Dimensional Stability

Dimensional Stability

Delrin® is a very stable plastic because of the properties we discussed above. It is moderately resistant to chemicals and doesn’t succumb to the pressure of environmental factors.

The dimensional stability also makes it easily machinable to tight tolerances compared to many other thermoplastics. It supports a working temperature range of -40°C to 120°C. It’s vital to melt Delrin® at its optimal temperature to retain its structural stability.

Frictional Properties

Delrin® has very low coefficient friction of 0.1-0.3, and it remains largely unchanged despite changes in temperature, load, and movement.

It’s a self-lubricating plastic and cannot be subject to frictional wear easily. For this reason, Delrin® is great for manufacturing mechanical parts with long service life.

Drawbacks of Delrin® Plastic as an Injection Molding Material

As with every other engineered plastic, Delrin® comes with a set of disadvantages that are important to consider before you decide whether it’s the right choice for your design idea.



Delrin® is flammable, and the flame is nearly invisible, making it hard to detect. It’s not self-extinguishing and can only be put out with a class-A extinguisher.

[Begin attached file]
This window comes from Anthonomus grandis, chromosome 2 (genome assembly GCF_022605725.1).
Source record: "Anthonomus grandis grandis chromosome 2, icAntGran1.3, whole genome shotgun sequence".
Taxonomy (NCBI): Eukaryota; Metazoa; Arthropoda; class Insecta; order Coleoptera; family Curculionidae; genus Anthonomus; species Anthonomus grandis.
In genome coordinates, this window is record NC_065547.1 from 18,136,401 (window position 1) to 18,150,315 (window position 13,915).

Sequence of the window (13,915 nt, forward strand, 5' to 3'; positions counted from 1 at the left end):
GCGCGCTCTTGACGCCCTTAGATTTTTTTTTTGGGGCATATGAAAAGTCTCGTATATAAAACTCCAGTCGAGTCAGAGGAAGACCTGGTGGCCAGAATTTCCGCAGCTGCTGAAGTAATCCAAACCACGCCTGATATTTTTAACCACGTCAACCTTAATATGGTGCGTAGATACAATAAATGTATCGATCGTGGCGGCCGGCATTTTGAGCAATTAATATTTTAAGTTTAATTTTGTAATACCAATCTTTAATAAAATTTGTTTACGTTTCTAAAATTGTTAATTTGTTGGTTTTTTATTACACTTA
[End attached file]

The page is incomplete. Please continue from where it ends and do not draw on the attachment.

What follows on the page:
As Delrin® is also reactive to chlorine, it’s difficult to make it flame-retardant with additives. It can catch fire during machining if the heat is too high.

It can also expose you to toxic fumes. Delrin® is not suitable for producing flame-resistant or electric components prone to sparking.

Heat Sensitivity

While Delrin® is good at resisting heat up to 121°C, it is sensitive to temperatures beyond it. Extreme heat can subject it to deformation.

Therefore, the heat generated during the machining process must be kept as low as possible. Overheating can also produce toxic formaldehyde fumes. The workstation must be well-ventilated.



As with many other high-performance polymers, Delrin® is a material with low surface energy and high resistance to chemicals. Therefore, it’s difficult to bond the plastic using typical solvents or adhesives like epoxies and polyurethane.

You can improve the bondability by roughening the surface, chemical etching, and flame treatment. However, they may not create a strong bond.


While Delrin® wins in stiffness compared to most other thermoplastics, it falls behind compared to metals. So, it may not be a suitable replacement for metals in applications where maximum stiffness is desired.

Also, when using Delrin® to produce large-sized products, you have to machine the walls extra thick.

Different Types of Delrin®

Different Types of Delrin®

Delrin 150®

Delrin 150® is durable, hard, and impact-resistant. It also boasts metal-like mechanical properties and a high level of moisture resistance. It is an injection-molding grade polymer that’s high in viscosity.